6 Warning Signs of a Bad Supplier

by Nicolette Emmino

As supply chain and procurement professionals, you’re always looking for the “best” supplier. The ones that are going to communicate with you, offer great performance metrics, and, as an added bonus, some low prices.  You’ve probably read a lot about what you should be looking for in a supplier, but now it’s time to explore the characteristics that should make you question a supplier’s efficiency.

Procurement professionals can take all the required measures to choose a good supplier and receive quality products, but even then, it can be challenging to find a reliable supplier.

Unexpected twists in the supply chain cause some serious problems. You can blame a misfiled document, a poor quality product, a delayed shipment, and lack of experience for delivering products. All these things are not going to work in your favor. Therefore, it is important to consider the warning signs to avoid costly mistakes. If your supplier is constantly underperforming, it will directly affect your growth. Instead of continuing with the same supplier, you should dig in and find additional sources and options that will contribute to your company’s success.

If you find that a few (or all) of these characteristics are present in a supplier, better to avoid.

1.  Continuous Poor Service

This is a no-brainer. When your supplier is unable to deliver what you both agreed on, then there is no point of continuing with that supplier. Accidents can happen once. Coincidences can also happen occasionally. But it should not happen always. If it is happening, then this is the time to replace your supplier. In some cases, procurement teams may immediately be aware that low-quality products are being received. If you have any doubts or concerns, consider checking the products to ensure that you are getting the right quality.

2.  Always Talking, But Not Communicating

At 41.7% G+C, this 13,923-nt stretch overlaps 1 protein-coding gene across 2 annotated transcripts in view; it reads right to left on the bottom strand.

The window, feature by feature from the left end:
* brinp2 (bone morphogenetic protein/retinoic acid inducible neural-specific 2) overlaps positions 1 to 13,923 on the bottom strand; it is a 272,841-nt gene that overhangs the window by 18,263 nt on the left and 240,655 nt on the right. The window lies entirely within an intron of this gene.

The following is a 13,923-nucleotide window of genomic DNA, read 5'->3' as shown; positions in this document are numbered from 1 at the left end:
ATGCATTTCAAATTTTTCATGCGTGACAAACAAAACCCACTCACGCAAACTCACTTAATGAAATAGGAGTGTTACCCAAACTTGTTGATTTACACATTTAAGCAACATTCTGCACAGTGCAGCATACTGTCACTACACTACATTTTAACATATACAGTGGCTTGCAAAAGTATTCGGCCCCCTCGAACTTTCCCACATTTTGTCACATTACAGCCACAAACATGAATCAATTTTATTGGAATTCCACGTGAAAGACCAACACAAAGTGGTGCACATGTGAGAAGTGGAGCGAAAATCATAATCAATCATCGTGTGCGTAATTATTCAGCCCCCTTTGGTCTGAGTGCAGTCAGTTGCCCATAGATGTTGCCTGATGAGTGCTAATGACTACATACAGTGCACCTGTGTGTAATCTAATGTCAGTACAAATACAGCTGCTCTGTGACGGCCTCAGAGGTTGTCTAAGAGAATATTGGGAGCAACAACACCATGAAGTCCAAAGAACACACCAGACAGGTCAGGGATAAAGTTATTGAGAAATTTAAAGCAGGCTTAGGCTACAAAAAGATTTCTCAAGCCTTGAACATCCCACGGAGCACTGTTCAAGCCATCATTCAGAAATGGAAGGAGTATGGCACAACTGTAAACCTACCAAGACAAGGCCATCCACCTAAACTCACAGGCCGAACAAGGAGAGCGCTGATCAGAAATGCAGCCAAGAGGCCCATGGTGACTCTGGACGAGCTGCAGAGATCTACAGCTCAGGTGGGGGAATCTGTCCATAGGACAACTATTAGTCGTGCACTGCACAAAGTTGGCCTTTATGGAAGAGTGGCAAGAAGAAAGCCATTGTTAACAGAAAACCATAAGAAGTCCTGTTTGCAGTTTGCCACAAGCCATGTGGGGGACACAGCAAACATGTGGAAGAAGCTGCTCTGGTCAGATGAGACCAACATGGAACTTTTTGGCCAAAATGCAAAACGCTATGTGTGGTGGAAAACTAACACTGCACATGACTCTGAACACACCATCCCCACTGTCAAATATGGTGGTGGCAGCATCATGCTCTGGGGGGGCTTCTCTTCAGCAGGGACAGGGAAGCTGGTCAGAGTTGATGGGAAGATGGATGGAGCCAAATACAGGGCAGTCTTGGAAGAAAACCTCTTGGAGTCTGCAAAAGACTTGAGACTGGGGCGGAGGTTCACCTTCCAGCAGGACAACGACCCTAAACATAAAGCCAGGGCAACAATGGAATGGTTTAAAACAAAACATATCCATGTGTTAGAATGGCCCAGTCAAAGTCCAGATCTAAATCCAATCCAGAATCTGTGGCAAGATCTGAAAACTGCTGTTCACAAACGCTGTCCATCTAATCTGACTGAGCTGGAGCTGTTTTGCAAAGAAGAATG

Some suppliers have a bad habit of talking too much. Too much talking and not a lot of care about the end-product is cause for concern.  If your supplier is one of these, then this is the time to be open about your requirements. Do not trust suppliers who always boast their success.  Instead, ask for references and inquire properly to clarify your doubts. Also, be wary of those who blame others for their low-quality products.

What is the most cause for concern is when there’s not a whole lot of communication going on. Talking is one thing. Communicating is a separate issue. Communication is the foundation of any relationship. This is no different when it comes to supplier relationships that play a great role in the success of your business. When your supplier is unable to communicate effectively, outcomes will suffer. A good supplier should be able to share all the details about the product, delivery, payments, and other requirements.

3.  Delivery Uncertainty

Deliveries should be predictable. You and your supplier should schedule a time for delivery. Popular businesses use the JIT (Just in Time) logistic method to know when the supplies will reach the facility so that they will never be out of the stock. If your supplier is not particular about the timing and fails to meet the schedule more often, then it will affect your business. If deliveries are too late or too early, it will not serve your purpose. You should make it clear that you will not tolerate these uncertainties. If the supplier is unable to change this pattern, then change the supplier without a second thought.

4.  Poor Performance Metrics (or lack thereof)

Whenever you choose a supplier, you should review their performance metrics. Previous service records speak volumes. If the supplier has a bad reputation when it comes to product, performance, and deliveries, then take a step back. Another red flag is if a supplier has no performance metrics for you to review.

5. Poor Location

If your supplier is located in a disaster-prone area, you may want to take this int consideration. Could unpredictable conditions delay deliveries or wreak havoc on your business? While it’s not the supplier’s fault, it still may not be the best fit, depending on what you’re purchasing from them.

6.  Lack of Experience

Experience can only be achieved over time. Experience means suppliers have encountered situations and found new ways to get around challenges to refine skills and processes needed. If the supplier is new and inexperienced, you may be on the edge. Depending on how plentiful the product needed is, perhaps consider industry leaders to avoid untimely deliveries and poor-quality products. This might require a little more effort, but once you find one, you can use their service for a long time to your benefit.

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